The adventure continues Check it out on Eldrtich the Dragon’s blog, too.
We took Ruthie out to see a bit of history because she said she kind of
missed seeing the castle in Ashby. But we’ve been to the castle and we
know a lot of it has fallen down and it’s quite scary when you go up the
tower and so we took her to a place where there’s lots more to see and
it’s not scary and high up and tumbledown and you don’t get wet when it
rains. It’s called Donington le Heath.
There are lots of things to see at Donington and loads of history because
it so old. You can see how old it is just looking at the walls but the
garden is good and has lots of tall hedges in it like they had in the
olden days. If you look in the pictures you can see that the house has
lots of wood in it and there’s this clever thing they can do with wood to
find out how old things are. They take out a really small bit and count
the rings and they can tell when the tree was cut down. They have to
compare it with a big sheet that goes back thousands of years, to check
the pattern, but it means they can tell you an actual proper date like
1066 or 1776 not just some century or other. So they know the house was
built between 1288 and 1295, which means the builders must have been
The kitchen at Donington is dead good. They’ve got it all set out like it
was working and there’s food all over the table but none of it is real.
It’s plaster and things except the bread and that’s real but they coated
it in something to stop it going off so you can’t eat it but it looks like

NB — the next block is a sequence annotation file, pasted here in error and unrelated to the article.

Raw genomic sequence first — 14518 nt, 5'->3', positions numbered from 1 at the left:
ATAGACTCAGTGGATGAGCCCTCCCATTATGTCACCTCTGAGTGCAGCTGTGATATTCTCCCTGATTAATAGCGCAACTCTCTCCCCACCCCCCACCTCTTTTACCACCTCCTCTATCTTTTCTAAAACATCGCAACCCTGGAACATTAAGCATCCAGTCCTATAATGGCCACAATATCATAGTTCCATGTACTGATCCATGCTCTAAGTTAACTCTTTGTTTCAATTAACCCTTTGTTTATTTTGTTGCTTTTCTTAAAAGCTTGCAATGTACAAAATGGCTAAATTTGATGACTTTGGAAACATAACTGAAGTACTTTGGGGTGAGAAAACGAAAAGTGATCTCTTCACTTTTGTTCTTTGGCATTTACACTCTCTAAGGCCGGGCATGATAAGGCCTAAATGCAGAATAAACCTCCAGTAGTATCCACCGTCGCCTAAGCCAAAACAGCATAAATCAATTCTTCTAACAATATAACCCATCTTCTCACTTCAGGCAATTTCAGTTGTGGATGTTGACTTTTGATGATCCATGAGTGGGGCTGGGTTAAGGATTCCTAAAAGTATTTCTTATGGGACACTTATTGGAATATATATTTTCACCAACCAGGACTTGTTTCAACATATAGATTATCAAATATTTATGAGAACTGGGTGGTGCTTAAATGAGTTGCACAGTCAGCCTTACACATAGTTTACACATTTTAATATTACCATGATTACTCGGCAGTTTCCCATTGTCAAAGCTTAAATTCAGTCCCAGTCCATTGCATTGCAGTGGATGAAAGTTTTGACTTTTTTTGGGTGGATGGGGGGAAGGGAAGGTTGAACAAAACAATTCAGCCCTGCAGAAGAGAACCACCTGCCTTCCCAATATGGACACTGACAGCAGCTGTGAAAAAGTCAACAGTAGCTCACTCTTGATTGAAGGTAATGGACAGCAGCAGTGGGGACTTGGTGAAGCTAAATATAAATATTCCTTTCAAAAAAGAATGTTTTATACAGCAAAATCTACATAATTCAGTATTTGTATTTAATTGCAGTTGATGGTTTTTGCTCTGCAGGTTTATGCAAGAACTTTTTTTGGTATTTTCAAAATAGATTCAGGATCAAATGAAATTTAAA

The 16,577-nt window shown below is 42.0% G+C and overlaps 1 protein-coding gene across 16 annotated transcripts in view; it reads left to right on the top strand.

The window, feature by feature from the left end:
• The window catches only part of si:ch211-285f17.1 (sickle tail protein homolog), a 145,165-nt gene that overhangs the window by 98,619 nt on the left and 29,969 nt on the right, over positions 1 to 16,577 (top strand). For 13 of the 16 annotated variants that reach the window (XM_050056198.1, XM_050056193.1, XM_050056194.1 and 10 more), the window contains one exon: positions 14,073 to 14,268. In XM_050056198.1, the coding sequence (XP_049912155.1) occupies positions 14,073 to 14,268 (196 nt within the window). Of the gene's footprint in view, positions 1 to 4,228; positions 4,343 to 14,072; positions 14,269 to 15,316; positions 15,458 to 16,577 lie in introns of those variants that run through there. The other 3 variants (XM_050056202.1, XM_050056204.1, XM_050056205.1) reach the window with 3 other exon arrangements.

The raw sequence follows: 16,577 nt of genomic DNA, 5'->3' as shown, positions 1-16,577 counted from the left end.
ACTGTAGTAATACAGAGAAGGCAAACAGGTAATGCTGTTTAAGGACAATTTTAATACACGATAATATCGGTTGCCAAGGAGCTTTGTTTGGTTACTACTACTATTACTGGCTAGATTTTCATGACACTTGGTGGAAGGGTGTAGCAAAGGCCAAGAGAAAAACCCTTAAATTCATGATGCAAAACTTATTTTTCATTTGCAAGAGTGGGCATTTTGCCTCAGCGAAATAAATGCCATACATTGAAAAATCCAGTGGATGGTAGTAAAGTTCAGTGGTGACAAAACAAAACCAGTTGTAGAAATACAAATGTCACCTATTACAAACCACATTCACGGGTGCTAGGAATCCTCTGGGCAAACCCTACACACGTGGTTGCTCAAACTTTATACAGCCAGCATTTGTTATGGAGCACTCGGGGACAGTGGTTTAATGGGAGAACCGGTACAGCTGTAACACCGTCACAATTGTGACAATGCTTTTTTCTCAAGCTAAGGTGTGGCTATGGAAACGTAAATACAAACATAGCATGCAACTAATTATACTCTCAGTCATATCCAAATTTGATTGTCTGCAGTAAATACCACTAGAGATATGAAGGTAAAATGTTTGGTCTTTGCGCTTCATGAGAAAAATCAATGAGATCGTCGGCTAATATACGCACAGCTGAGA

you can. We spent ages looking at recipes and medicines that you can make
out of herbs and there was this massive plastic cheese on the table and if
it had been real it would have been yummy except they didn’t have fridges
then so it might have gone a bit runny in summer. We thought it would be
nice to sit round the big kitchen table and eat cheese and bread and fruit
and chicken and stuff.
The curly things on the plate are called jumbles. They are a local tasty
There’s lots of good rooms in Donington and we liked them all but you
couldn’t see much in some because they had an exhibition thingy on but we
liked the bedroom. It had a big bed with curtains and they said that King
Richard the Third had slept in it. I hope they changed the sheets since
then because it was supposed to be before the battle of Bosworth in 1486.
I don’t know how they know but it was probably written down somewhere
because they have lots of records about the Manor House and they can read
up all sorts of interesting stuff. Like back in the 1960s the house
belonged to a farmer and he used it to keep pigs in. I wonder how they
managed to get upstairs?